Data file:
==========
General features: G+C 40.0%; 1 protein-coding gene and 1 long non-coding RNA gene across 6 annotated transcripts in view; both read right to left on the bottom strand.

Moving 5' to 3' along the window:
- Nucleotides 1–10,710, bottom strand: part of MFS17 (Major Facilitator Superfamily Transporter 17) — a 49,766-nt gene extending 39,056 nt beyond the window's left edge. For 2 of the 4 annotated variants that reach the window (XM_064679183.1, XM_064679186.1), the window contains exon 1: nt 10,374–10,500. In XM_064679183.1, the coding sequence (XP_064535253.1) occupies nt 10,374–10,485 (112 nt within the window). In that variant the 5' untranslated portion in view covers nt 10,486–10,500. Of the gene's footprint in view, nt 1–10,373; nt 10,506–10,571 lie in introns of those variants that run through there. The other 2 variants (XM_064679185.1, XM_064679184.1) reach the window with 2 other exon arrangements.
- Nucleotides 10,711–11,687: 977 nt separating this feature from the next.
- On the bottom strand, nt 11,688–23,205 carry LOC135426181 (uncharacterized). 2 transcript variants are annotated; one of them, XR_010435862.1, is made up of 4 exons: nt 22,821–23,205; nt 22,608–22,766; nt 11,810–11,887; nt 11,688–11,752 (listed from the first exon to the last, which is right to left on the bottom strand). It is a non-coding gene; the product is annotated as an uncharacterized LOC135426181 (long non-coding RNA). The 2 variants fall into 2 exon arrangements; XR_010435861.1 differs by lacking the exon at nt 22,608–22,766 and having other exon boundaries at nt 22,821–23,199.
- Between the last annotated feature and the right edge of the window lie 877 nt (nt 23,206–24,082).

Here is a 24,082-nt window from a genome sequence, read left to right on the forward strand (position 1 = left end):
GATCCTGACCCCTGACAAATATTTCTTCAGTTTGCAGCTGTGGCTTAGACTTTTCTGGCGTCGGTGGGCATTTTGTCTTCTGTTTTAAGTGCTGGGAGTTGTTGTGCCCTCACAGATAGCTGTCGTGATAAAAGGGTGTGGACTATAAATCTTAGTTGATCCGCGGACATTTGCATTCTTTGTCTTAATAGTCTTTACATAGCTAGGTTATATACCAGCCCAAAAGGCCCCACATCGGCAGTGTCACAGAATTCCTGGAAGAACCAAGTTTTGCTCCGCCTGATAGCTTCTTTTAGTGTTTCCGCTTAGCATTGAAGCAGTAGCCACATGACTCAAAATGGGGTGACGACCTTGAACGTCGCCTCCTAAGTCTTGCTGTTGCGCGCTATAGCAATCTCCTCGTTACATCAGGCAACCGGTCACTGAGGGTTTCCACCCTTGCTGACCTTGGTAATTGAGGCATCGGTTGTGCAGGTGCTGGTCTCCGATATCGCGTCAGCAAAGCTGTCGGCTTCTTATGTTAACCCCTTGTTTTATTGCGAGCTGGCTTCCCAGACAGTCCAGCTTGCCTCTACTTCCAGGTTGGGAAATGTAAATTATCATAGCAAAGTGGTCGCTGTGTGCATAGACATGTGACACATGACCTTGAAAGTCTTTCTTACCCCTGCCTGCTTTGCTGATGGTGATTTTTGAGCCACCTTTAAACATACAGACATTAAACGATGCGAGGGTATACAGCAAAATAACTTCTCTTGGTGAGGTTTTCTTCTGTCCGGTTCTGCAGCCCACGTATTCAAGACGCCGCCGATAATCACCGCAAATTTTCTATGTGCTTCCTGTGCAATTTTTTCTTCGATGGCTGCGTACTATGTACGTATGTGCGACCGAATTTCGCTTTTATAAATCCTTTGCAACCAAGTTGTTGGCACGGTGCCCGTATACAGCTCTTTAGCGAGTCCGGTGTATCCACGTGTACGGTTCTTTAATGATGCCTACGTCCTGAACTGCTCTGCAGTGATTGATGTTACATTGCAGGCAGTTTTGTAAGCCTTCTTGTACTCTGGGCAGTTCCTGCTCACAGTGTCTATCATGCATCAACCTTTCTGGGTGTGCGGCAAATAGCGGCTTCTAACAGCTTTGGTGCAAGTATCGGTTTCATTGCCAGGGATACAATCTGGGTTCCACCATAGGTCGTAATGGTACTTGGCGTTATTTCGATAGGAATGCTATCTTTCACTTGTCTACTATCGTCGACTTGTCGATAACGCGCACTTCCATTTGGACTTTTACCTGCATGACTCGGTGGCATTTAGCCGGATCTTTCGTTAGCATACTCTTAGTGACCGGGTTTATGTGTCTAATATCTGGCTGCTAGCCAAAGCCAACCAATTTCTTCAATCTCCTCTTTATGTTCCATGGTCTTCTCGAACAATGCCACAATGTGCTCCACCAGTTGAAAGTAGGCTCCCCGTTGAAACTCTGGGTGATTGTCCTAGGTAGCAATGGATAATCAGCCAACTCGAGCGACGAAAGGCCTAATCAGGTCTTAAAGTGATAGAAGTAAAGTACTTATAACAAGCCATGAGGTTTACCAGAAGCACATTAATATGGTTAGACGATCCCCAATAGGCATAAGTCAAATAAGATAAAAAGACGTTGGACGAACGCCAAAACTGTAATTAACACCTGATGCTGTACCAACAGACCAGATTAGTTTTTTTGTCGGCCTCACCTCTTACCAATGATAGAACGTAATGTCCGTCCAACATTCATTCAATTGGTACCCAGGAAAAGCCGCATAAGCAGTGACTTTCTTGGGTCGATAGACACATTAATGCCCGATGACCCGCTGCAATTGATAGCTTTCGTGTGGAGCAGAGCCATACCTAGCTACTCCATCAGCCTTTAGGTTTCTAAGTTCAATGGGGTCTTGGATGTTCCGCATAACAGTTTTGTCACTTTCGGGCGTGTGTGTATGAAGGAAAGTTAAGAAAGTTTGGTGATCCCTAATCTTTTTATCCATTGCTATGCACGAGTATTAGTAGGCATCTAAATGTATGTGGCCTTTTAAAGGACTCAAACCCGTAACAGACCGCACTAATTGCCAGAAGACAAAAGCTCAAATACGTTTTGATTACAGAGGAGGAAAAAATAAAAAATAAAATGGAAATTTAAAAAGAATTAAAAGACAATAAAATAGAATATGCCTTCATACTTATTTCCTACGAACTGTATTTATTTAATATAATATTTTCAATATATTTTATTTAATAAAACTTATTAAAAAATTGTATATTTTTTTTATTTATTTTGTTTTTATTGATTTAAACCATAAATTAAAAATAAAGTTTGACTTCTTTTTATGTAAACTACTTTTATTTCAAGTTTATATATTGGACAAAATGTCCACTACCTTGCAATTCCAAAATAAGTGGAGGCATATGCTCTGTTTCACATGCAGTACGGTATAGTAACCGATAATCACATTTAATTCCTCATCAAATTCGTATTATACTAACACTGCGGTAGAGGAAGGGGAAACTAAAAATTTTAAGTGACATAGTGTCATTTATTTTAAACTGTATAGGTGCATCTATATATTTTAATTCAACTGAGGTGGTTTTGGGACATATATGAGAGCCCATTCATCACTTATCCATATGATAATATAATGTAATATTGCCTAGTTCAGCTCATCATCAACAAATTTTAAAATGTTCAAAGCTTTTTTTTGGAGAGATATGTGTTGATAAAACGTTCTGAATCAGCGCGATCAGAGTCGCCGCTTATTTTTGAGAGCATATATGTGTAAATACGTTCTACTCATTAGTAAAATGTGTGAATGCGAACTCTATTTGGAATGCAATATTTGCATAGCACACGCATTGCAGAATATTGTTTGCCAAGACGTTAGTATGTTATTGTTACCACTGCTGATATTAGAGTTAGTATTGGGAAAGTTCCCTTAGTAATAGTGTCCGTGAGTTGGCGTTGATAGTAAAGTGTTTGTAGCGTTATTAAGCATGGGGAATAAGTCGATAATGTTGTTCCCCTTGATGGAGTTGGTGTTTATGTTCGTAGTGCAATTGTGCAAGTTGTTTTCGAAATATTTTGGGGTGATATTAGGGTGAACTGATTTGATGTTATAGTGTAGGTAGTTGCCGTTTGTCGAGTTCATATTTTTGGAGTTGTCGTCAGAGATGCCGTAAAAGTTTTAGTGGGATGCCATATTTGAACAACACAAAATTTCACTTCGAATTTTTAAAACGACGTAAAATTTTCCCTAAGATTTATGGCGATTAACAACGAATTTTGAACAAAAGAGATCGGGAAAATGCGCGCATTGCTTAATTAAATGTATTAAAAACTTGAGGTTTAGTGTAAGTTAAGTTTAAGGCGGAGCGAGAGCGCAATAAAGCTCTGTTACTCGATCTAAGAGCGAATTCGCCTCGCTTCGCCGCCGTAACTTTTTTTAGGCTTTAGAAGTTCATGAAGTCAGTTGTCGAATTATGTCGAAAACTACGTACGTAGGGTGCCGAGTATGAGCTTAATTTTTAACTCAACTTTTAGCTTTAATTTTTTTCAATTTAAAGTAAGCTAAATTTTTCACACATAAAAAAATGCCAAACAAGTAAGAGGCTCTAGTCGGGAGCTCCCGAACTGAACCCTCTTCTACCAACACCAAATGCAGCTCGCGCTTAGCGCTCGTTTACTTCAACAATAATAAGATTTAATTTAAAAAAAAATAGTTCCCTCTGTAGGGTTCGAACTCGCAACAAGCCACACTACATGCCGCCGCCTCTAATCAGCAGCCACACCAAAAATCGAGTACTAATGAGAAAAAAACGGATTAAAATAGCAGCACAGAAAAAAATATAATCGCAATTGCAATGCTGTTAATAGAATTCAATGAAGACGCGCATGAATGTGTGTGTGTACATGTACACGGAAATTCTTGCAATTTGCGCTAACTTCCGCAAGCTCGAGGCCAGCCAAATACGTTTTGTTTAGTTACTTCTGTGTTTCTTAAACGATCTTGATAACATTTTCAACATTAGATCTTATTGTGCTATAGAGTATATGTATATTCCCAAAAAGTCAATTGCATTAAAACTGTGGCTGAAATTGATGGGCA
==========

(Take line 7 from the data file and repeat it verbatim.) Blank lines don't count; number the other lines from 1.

Here is a 24,082-nt window from a genome sequence, read left to right on the forward strand (position 1 = left end):